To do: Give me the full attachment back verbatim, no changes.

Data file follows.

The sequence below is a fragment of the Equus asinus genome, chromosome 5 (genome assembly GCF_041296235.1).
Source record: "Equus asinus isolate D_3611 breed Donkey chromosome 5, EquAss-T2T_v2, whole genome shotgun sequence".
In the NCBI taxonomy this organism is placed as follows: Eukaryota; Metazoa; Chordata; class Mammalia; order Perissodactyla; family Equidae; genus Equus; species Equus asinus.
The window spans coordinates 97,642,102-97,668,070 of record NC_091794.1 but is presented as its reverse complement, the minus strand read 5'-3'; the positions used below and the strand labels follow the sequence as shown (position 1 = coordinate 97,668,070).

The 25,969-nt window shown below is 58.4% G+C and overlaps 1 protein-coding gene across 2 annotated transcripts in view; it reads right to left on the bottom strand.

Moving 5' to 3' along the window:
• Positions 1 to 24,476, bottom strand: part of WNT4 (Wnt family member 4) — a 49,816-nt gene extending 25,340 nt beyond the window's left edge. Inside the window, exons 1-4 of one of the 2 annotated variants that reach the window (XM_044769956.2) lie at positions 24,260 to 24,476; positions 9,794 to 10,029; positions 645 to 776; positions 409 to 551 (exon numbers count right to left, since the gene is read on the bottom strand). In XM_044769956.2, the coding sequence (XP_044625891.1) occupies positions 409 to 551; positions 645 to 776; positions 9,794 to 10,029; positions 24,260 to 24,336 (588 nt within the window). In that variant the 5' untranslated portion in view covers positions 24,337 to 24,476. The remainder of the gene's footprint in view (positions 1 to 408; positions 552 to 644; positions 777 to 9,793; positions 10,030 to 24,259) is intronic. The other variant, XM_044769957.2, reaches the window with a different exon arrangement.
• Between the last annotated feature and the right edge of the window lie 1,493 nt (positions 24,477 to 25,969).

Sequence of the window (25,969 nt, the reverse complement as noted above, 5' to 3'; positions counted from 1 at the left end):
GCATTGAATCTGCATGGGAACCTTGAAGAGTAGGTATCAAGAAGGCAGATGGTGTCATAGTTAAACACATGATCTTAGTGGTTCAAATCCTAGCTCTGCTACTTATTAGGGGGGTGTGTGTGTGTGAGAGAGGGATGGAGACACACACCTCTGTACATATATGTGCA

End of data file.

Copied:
The sequence below is a fragment of the Equus asinus genome, chromosome 5 (genome assembly GCF_041296235.1).
Source record: "Equus asinus isolate D_3611 breed Donkey chromosome 5, EquAss-T2T_v2, whole genome shotgun sequence".
In the NCBI taxonomy this organism is placed as follows: Eukaryota; Metazoa; Chordata; class Mammalia; order Perissodactyla; family Equidae; genus Equus; species Equus asinus.
The window spans coordinates 97,642,102-97,668,070 of record NC_091794.1 but is presented as its reverse complement, the minus strand read 5'-3'; the positions used below and the strand labels follow the sequence as shown (position 1 = coordinate 97,668,070).

The 25,969-nt window shown below is 58.4% G+C and overlaps 1 protein-coding gene across 2 annotated transcripts in view; it reads right to left on the bottom strand.

Moving 5' to 3' along the window:
• Positions 1 to 24,476, bottom strand: part of WNT4 (Wnt family member 4) — a 49,816-nt gene extending 25,340 nt beyond the window's left edge. Inside the window, exons 1-4 of one of the 2 annotated variants that reach the window (XM_044769956.2) lie at positions 24,260 to 24,476; positions 9,794 to 10,029; positions 645 to 776; positions 409 to 551 (exon numbers count right to left, since the gene is read on the bottom strand). In XM_044769956.2, the coding sequence (XP_044625891.1) occupies positions 409 to 551; positions 645 to 776; positions 9,794 to 10,029; positions 24,260 to 24,336 (588 nt within the window). In that variant the 5' untranslated portion in view covers positions 24,337 to 24,476. The remainder of the gene's footprint in view (positions 1 to 408; positions 552 to 644; positions 777 to 9,793; positions 10,030 to 24,259) is intronic. The other variant, XM_044769957.2, reaches the window with a different exon arrangement.
• Between the last annotated feature and the right edge of the window lie 1,493 nt (positions 24,477 to 25,969).

Sequence of the window (25,969 nt, the reverse complement as noted above, 5' to 3'; positions counted from 1 at the left end):
GCATTGAATCTGCATGGGAACCTTGAAGAGTAGGTATCAAGAAGGCAGATGGTGTCATAGTTAAACACATGATCTTAGTGGTTCAAATCCTAGCTCTGCTACTTATTAGGGGGGTGTGTGTGTGTGAGAGAGGGATGGAGACACACACCTCTGTACATATATGTGCA